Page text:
The recent unveiling of new social and business restrictions by the Provincial Health Officer is a stark reminder that the COVID-19 saga is far from over, notwithstanding the arrival of vaccines. It is likely to take a few more months – at least – before life returns to something resembling normal. In the meantime, British Columbians will gain fresh insight into the state of the province’s economy and public finances when Finance Minister Selina Robinson tables the NDP government’s 2021 budget on April 20.
Governments around the world have taken on mountains of debt during the pandemic to support economic activity. B.C. is no exception, and the forthcoming budget will tally up the fiscal damage done to date. At last count, the province’s operating deficit for 2020-21 was on course to reach a record $13 billion, according to the Ministry of Finance. All of this sizable sum will need to be borrowed. The government didn’t expect a gusher of red ink when the previous budget was released in February 2020.
The return of big deficits highlights an important issue: apart from running deficits, which in B.C. were eliminated in the years leading up to 2020, where does the provincial government get the money to pay for services and programs? To answer this question, we look back at the most recent pre-COVID budget year, which ended on March 31, 2020.
In that year, the provincial government collected $58.7 billion from a mix of revenue sources. At a high level, the funds can be divided into two buckets. The first is “taxation revenues” derived from taxes paid by individuals and businesses. These include taxes on personal and business income, consumption, energy, alcohol and tobacco, property, real estate transactions, and much else besides. Taxes provided 57 per cent of the province’s revenues in 2019-20.
The rest came from “non-taxation revenues.” They consist of cash transfers to B.C. from the federal government, the net earnings of provincial Crown Corporations, natural resource royalties, and a grab-bag of fees and charges.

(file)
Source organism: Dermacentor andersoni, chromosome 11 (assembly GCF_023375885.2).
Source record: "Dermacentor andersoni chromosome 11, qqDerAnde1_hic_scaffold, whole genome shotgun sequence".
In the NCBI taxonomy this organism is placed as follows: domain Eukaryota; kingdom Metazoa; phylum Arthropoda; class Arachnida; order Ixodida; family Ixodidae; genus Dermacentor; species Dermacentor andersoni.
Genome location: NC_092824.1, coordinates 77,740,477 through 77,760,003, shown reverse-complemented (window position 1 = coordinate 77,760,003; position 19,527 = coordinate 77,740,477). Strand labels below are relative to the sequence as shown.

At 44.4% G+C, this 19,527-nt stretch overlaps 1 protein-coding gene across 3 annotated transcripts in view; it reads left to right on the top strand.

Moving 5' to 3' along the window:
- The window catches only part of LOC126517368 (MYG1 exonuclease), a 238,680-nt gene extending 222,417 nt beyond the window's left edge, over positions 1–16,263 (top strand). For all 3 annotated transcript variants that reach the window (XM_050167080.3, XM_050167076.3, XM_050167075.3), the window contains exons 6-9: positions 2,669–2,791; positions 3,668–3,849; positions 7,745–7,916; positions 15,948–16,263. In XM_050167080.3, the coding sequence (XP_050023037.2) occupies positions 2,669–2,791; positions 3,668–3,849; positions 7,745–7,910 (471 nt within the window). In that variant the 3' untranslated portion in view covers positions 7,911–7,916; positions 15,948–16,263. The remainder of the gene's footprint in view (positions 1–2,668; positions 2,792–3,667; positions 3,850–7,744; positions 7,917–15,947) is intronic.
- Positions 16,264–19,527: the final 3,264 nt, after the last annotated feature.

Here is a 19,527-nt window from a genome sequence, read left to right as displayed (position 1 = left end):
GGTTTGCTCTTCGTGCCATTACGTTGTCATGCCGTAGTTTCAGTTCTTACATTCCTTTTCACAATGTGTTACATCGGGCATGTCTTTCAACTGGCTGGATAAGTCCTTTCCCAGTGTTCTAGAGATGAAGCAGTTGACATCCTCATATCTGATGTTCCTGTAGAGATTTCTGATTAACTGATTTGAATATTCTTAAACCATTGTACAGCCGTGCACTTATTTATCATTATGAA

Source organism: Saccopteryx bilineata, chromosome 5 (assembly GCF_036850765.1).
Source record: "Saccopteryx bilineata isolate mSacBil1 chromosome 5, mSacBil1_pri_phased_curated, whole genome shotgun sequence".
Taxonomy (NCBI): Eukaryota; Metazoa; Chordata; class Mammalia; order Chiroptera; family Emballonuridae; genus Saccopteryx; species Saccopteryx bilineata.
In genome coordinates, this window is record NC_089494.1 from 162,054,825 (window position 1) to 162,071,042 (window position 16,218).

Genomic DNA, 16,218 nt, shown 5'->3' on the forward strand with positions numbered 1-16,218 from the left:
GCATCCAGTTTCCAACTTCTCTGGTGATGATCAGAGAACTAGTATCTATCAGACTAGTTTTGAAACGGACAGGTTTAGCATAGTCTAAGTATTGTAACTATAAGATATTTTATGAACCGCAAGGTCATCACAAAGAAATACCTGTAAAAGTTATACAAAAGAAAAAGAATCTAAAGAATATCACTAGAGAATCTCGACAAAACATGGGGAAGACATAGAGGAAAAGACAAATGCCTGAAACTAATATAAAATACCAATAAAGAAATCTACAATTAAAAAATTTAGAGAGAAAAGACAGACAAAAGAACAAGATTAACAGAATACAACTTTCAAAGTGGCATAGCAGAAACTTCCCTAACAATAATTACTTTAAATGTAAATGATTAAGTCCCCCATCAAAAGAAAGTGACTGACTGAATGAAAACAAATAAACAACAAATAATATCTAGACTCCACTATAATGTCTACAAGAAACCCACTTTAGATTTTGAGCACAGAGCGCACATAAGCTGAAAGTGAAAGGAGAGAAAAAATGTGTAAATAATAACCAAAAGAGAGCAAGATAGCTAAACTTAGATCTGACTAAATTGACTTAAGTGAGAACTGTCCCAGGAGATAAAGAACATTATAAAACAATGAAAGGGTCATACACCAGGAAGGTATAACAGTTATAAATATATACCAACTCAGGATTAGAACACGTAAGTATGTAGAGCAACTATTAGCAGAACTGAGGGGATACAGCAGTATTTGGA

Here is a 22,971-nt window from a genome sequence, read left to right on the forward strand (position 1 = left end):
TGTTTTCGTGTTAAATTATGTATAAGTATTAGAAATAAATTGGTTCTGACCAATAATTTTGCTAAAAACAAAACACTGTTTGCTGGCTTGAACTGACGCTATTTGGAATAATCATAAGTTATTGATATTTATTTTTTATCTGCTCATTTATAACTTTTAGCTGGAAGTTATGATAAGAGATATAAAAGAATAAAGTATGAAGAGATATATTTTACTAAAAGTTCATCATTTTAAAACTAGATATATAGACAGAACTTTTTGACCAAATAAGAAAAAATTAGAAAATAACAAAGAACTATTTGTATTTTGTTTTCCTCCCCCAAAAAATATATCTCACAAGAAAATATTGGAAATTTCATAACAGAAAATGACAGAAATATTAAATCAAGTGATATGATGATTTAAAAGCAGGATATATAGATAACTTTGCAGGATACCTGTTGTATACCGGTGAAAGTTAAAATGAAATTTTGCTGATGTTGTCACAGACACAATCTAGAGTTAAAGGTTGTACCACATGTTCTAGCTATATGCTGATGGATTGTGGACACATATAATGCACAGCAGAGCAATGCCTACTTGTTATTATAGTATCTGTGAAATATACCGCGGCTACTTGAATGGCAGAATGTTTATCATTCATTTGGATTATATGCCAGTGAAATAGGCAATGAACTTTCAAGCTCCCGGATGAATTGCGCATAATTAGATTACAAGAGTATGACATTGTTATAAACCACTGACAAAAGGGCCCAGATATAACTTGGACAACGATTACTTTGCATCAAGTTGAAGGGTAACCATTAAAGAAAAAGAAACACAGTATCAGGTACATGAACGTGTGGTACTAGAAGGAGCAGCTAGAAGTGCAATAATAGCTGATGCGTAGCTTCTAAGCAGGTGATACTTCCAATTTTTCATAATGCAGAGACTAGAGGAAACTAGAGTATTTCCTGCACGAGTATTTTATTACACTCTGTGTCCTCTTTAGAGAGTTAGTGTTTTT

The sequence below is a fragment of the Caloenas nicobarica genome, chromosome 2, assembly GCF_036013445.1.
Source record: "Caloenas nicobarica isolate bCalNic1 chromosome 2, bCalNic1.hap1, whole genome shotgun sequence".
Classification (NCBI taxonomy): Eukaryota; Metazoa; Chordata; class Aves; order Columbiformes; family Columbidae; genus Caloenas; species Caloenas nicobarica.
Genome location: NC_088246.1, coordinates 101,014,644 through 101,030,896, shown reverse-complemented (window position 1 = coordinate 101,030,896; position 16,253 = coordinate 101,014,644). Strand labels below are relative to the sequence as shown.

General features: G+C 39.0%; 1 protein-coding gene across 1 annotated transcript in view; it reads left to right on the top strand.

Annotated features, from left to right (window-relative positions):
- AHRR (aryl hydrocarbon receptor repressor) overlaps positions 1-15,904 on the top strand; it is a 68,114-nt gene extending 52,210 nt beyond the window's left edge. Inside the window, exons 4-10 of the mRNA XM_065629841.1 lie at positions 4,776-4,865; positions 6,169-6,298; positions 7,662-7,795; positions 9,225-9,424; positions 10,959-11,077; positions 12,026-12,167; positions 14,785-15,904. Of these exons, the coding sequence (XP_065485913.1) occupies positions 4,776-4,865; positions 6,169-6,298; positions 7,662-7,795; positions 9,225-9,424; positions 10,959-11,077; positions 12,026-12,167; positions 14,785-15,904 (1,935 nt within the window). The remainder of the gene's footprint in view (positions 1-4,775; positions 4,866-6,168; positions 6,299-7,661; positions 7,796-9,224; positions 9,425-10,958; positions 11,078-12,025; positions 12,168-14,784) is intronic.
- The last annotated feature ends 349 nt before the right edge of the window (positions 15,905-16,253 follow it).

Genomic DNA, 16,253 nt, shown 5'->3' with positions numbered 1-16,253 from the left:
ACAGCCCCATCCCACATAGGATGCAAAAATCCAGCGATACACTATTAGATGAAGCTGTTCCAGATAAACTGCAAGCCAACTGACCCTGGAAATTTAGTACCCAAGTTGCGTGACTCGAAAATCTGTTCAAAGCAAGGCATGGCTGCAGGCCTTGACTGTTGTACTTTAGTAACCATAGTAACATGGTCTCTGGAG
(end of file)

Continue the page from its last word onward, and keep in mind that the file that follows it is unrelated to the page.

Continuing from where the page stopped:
Looking more closely at the data, the accompanying table shows the province’s main sources of revenue in 2019-20.
Personal income tax has long been the number one source of cash for the provincial government, supplying 18 per cent of revenues in 2019-20. Next was money transferred to B.C. by the federal government (16 per cent), B.C.’s sales tax (13 per cent), corporate income tax (9 per cent), and the combined net earnings of provincial Crown Corporations (5 per cent). Other significant revenue sources are fees paid to education institutions, taxes on property and property transactions, direct natural resource royalties, the Employers’ Health Tax, and carbon and other fuel taxes. Added together, the top five revenue sources accounted for almost three fifths of the funds available to the B.C. government before the arrival of COVID-19.
Many of the revenue sources in the table have been dampened by disruptions caused by the pandemic. That’s a principal reason why the province will be posting a record deficit in 2020-21. However, most of the affected revenue streams have been rebounding since the summer and should continue to revive in 2021-22. This will narrow the size of the government’s annual deficit. But given the magnitude of the COVID hit to our economy, it will take time to return to a balanced provincial budget.
Restoring the economy to health is the best way to boost government revenues going forward. Indeed, fostering economic growth and job creation should be the primary focus of the 2021 provincial budget. The government should steer clear of tax and fee increases for now. If necessary, options for raising additional revenues can be considered once the economy has fully recovered from the epic COVID-19 shock.
Jock Finlayson is a senior policy advisor with the B.C. business council.
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